, , , , , , , , , ,

Mostly Concerning Food.


Another week of Lent and another without eating meat.  I’ve  had vague feelings of missing it. Thoughts of shepherd’s pie and ham sandwiches fluttered through my mind and fluttered out again and off into the distance. I’m not a vegetarian and won’t become one for a little while. But the day is getting closer. I always knew that I’d stop smoking one day and I’ve long been of the feeling that I’ll end up a non-meat-eater: just not yet. It’s with a sense of drawing a little closer rather than with simple good intentions that I come towards the end of the six week Easter fast. It’s supposed to be forty days and forty nights but there are actually 46 days between Ash Wednesday (March 5th this year) and Holy Saturday (April 19th). As part of the Catholic liturgical calendar, Lent actually finishes before the mass of the Lord’s Supper on Maundy Thursday. I keep Lent in the same way as I keep Christmas; broadly in line with the church but with a little room for manoeuvre.

I’ve been good with the Christian fasting season for a number of years now. At first I gave up things I could quite easily manage without such as coffee or chocolate. Until packing in smoking I was never very fond of chocolate so it was only a step or two up from giving up watching Norwich City play football. For the last few years I’ve given up meat. It’s a challenge and, somewhat in keeping with the spirit of Lent, a preparation.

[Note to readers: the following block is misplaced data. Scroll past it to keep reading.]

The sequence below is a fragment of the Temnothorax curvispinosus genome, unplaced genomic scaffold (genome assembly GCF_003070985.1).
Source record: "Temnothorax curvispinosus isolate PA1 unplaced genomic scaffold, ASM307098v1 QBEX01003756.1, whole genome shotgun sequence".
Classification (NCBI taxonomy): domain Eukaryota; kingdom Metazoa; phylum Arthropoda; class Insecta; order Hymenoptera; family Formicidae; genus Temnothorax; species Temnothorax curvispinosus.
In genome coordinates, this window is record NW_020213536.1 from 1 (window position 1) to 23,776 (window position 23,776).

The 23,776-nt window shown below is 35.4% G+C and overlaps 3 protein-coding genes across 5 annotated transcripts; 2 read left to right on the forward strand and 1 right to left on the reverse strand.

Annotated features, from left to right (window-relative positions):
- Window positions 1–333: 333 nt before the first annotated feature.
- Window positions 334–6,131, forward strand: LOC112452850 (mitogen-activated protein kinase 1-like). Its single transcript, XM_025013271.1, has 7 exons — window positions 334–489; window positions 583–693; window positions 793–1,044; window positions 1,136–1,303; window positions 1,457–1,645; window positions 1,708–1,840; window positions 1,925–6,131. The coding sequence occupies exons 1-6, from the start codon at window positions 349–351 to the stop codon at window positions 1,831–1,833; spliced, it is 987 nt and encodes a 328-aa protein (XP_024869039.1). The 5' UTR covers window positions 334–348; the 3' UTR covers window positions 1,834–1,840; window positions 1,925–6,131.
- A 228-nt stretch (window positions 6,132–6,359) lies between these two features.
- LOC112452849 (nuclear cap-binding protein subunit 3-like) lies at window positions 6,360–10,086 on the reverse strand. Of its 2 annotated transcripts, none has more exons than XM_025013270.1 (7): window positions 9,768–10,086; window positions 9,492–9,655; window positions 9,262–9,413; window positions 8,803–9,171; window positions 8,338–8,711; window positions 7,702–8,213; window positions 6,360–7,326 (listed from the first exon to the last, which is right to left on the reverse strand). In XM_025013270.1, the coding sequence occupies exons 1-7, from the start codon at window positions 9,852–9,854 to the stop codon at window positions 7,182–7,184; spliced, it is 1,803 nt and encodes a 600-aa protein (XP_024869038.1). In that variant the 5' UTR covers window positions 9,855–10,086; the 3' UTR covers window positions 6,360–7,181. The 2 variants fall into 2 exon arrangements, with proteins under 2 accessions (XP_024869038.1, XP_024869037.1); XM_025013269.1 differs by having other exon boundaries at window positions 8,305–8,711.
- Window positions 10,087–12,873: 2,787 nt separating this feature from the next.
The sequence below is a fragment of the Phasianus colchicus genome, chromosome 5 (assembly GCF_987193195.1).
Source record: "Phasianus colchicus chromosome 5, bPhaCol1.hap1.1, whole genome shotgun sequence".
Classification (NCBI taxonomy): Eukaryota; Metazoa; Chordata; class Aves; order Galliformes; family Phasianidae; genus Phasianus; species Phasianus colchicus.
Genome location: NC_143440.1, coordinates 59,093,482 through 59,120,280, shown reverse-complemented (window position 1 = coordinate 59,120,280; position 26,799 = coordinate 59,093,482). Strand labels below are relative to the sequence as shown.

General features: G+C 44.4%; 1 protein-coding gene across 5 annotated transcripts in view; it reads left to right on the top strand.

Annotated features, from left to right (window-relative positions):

I saw an old friend the other day; one I hadn’t seen for quite a few years. He was fulsome in his praise for how well I was looking. “You don’t look a day older.” he repeated several times. I’m not sure how I compare. I’m pleased with how I feel and (if you take a creaking back out of the equation) actually feel younger, healthier and more athletic than I did in my forties. Giving up smoking is huge (you could tell I was a smoker from my skin alone), not drinking alcohol has saved me more than a pocket full of cash, and a decent varied diet has served its purpose.